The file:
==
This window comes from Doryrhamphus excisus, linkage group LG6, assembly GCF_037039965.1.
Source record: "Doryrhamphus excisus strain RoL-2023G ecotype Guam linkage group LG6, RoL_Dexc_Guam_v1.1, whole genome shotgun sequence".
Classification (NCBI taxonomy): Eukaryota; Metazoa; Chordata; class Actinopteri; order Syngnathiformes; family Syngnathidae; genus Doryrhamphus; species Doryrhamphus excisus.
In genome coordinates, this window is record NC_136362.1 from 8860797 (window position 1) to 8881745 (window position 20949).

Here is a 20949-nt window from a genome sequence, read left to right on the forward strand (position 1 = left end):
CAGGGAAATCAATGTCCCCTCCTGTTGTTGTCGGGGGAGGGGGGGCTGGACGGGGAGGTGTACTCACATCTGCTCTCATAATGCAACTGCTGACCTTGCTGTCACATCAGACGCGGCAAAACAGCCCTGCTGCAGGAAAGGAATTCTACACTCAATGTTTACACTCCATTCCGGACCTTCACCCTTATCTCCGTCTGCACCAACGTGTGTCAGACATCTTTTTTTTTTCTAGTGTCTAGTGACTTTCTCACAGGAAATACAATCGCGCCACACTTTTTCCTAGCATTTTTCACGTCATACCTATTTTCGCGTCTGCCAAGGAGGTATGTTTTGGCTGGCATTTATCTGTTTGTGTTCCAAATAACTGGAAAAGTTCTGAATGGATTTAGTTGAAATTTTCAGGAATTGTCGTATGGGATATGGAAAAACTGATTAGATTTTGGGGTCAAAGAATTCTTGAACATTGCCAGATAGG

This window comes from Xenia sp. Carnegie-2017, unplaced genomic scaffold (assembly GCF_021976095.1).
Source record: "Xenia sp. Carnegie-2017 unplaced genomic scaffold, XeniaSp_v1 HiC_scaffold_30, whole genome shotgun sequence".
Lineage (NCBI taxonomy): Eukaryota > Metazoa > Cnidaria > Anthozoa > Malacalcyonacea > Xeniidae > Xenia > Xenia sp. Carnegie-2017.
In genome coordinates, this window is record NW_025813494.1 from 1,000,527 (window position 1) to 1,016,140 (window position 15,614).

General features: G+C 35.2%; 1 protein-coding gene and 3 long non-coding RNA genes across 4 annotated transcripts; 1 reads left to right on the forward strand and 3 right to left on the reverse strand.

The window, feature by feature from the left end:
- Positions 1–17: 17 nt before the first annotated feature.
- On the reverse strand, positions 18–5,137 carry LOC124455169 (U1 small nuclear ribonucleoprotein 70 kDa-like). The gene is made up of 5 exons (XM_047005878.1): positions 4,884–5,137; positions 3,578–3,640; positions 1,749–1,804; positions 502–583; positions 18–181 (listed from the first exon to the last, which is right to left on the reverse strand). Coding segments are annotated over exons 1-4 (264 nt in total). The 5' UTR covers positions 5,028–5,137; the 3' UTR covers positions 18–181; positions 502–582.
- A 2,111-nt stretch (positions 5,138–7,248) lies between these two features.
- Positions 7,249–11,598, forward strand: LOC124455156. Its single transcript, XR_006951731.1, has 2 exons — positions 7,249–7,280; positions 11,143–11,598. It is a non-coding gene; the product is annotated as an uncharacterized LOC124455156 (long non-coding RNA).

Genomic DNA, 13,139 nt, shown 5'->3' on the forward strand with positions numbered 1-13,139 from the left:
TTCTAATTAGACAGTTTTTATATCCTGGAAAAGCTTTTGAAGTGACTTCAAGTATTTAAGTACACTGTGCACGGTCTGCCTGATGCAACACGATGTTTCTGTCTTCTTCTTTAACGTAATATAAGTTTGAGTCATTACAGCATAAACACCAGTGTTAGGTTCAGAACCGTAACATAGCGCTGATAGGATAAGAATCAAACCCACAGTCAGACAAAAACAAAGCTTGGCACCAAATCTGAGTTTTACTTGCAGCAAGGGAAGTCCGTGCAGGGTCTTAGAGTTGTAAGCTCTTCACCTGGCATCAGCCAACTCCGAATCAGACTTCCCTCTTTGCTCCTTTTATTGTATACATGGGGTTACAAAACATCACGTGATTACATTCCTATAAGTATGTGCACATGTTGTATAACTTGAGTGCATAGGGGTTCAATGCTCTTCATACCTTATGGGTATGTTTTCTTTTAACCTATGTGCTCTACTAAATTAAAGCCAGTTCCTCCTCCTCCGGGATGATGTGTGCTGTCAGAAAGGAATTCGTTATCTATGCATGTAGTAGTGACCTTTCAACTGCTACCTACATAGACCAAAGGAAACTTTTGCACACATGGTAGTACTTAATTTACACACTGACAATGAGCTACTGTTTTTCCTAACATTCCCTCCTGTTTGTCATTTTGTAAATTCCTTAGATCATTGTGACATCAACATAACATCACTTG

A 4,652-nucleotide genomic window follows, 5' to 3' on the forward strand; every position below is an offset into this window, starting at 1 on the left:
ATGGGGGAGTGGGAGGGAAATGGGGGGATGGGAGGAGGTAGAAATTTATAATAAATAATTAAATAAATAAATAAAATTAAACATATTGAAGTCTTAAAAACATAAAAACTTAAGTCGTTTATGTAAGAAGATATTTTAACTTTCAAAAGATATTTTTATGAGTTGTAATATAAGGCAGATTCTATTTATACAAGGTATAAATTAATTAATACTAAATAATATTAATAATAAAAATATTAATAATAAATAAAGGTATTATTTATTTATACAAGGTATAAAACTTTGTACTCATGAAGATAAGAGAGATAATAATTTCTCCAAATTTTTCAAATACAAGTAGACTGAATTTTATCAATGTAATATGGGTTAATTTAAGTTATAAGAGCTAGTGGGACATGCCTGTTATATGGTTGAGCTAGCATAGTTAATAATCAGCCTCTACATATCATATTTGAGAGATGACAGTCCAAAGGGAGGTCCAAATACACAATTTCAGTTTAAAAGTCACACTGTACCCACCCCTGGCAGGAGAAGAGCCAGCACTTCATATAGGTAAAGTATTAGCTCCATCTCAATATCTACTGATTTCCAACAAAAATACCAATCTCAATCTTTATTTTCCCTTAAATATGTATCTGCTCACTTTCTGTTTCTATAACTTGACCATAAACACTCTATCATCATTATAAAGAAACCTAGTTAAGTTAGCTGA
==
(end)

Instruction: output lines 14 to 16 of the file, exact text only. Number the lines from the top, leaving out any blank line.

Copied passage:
- On the reverse strand, positions 18–5,137 carry LOC124455169 (U1 small nuclear ribonucleoprotein 70 kDa-like). The gene is made up of 5 exons (XM_047005878.1): positions 4,884–5,137; positions 3,578–3,640; positions 1,749–1,804; positions 502–583; positions 18–181 (listed from the first exon to the last, which is right to left on the reverse strand). Coding segments are annotated over exons 1-4 (264 nt in total). The 5' UTR covers positions 5,028–5,137; the 3' UTR covers positions 18–181; positions 502–582.
- A 2,111-nt stretch (positions 5,138–7,248) lies between these two features.
- Positions 7,249–11,598, forward strand: LOC124455156. Its single transcript, XR_006951731.1, has 2 exons — positions 7,249–7,280; positions 11,143–11,598. It is a non-coding gene; the product is annotated as an uncharacterized LOC124455156 (long non-coding RNA).